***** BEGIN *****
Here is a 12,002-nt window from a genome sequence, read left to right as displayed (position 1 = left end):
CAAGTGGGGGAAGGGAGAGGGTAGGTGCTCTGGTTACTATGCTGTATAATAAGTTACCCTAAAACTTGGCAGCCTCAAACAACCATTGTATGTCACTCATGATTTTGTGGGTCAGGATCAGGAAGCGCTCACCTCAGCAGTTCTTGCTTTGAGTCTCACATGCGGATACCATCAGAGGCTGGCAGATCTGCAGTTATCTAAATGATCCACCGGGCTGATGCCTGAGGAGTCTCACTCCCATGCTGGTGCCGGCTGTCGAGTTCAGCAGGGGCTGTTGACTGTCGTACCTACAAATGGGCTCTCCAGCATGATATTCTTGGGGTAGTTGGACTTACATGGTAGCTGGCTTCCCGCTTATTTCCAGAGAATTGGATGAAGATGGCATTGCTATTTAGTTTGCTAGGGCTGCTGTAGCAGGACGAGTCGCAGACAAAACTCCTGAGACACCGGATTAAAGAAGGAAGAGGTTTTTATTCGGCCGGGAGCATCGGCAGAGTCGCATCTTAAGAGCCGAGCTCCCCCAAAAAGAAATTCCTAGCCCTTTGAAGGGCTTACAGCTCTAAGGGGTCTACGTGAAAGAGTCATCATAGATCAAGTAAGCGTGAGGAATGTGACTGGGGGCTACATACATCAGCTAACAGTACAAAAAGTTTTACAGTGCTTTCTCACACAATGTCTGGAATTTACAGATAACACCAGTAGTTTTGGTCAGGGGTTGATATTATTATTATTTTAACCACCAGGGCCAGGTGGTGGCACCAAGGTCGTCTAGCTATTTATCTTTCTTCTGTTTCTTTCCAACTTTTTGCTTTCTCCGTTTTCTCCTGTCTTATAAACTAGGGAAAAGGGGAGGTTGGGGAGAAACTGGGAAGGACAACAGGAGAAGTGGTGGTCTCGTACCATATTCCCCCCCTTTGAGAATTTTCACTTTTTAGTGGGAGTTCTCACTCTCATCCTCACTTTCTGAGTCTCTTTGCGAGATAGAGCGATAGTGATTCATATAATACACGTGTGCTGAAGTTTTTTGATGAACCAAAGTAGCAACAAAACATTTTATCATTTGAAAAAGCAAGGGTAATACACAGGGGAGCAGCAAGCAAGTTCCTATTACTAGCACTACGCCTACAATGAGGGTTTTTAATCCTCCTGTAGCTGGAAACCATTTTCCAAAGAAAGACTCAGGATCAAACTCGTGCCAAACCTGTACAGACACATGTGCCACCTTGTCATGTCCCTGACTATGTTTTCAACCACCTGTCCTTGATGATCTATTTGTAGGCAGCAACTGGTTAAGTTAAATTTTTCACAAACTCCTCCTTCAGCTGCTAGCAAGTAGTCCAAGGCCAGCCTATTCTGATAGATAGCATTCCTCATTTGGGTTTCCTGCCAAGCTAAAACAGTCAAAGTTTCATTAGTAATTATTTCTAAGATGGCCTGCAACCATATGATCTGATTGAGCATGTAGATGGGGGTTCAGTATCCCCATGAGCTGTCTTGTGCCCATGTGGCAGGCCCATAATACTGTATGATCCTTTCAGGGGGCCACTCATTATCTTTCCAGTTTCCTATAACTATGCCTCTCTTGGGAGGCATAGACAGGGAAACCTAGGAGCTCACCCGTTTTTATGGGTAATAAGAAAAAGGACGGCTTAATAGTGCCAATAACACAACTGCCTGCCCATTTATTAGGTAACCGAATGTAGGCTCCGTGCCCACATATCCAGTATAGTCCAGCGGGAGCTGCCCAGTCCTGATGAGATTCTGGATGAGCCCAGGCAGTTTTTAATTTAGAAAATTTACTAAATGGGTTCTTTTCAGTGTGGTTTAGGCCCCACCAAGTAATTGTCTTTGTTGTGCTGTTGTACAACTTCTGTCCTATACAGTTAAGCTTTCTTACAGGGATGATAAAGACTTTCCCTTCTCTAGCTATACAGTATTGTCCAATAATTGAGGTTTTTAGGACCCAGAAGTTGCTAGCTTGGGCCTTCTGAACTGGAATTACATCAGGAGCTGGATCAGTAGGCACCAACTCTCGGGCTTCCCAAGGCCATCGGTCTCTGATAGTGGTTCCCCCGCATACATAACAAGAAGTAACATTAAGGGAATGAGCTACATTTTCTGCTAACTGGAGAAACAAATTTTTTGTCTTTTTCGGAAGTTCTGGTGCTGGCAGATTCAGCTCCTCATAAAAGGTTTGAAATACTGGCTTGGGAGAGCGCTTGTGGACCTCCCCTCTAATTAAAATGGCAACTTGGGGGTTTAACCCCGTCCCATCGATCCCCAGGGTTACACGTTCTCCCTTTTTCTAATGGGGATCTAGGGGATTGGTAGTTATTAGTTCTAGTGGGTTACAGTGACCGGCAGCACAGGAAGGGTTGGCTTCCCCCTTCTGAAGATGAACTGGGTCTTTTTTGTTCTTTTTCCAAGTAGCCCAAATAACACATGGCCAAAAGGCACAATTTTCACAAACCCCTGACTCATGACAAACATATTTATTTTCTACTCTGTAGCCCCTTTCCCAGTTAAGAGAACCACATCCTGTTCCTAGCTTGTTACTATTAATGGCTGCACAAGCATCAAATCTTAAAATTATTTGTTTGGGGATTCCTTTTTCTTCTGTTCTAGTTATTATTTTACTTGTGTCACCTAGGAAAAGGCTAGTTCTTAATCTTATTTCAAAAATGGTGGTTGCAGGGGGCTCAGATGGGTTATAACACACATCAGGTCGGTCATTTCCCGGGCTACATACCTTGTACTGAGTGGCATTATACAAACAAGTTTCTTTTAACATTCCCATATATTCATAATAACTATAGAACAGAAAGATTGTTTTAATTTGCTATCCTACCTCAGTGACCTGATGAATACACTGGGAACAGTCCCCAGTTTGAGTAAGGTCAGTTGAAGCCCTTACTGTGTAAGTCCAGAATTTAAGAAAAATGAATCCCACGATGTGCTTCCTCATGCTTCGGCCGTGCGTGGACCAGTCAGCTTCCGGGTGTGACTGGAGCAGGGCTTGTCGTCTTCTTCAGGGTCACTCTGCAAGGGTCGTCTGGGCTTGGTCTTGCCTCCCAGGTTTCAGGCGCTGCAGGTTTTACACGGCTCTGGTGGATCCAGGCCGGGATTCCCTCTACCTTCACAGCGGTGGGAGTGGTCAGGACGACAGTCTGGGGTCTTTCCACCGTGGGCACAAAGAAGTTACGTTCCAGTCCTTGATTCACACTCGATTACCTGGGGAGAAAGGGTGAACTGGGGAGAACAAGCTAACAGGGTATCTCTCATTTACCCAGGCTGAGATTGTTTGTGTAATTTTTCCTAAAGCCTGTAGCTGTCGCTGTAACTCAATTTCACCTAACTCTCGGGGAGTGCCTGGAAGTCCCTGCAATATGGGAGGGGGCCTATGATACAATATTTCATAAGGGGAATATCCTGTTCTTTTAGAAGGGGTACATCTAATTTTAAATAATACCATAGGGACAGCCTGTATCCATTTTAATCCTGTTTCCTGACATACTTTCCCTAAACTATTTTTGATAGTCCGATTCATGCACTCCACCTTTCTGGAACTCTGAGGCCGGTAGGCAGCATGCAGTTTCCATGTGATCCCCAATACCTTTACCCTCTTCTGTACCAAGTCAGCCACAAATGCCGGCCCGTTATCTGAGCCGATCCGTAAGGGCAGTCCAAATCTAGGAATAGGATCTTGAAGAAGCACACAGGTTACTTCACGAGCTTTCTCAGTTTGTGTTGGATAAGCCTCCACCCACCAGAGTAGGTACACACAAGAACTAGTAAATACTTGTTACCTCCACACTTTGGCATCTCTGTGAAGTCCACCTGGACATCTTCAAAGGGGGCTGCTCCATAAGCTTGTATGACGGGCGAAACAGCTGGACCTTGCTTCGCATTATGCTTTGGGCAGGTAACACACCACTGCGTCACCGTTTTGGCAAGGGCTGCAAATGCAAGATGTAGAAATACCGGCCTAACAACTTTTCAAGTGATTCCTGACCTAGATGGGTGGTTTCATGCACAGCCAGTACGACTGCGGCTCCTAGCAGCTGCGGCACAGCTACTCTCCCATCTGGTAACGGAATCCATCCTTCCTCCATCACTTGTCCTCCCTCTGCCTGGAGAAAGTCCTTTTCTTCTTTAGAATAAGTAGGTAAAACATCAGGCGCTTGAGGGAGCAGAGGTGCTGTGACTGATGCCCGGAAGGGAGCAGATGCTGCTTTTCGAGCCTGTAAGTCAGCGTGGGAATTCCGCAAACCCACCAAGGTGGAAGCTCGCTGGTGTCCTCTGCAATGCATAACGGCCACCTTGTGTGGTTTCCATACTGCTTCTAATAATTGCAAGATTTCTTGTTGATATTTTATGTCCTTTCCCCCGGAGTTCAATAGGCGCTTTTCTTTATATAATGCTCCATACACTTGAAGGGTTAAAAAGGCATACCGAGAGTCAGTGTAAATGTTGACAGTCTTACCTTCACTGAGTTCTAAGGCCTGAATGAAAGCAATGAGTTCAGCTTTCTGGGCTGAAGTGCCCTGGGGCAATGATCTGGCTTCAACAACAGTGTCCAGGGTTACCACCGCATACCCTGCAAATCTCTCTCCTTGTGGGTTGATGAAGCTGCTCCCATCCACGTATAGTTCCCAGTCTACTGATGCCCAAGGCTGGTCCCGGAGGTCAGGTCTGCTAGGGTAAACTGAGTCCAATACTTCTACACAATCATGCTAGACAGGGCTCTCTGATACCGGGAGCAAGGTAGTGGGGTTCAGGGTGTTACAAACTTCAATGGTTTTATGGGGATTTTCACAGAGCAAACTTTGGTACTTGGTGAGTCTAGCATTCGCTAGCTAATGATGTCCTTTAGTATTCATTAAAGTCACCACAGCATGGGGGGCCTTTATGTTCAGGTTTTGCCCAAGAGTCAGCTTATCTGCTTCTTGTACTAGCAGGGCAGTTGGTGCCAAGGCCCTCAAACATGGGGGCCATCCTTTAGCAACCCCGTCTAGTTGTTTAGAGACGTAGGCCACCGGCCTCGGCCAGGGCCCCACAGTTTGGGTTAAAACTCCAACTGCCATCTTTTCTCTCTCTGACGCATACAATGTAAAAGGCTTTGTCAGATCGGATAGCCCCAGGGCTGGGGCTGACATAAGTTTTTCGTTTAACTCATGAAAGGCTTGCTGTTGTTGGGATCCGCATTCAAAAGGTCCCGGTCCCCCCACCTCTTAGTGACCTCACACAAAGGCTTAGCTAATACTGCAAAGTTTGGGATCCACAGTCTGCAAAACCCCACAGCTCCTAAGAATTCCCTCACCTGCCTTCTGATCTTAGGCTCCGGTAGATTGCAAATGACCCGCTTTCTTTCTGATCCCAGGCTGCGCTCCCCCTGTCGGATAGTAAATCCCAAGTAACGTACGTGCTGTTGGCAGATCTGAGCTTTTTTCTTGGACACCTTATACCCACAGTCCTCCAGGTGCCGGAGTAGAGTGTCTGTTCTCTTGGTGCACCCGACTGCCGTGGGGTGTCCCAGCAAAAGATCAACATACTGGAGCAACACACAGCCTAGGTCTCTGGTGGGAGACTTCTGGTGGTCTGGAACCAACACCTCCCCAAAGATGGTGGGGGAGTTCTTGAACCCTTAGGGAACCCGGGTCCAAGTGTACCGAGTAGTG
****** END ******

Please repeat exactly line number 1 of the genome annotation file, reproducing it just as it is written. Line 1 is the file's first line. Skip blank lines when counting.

Here is a 12,002-nt window from a genome sequence, read left to right as displayed (position 1 = left end):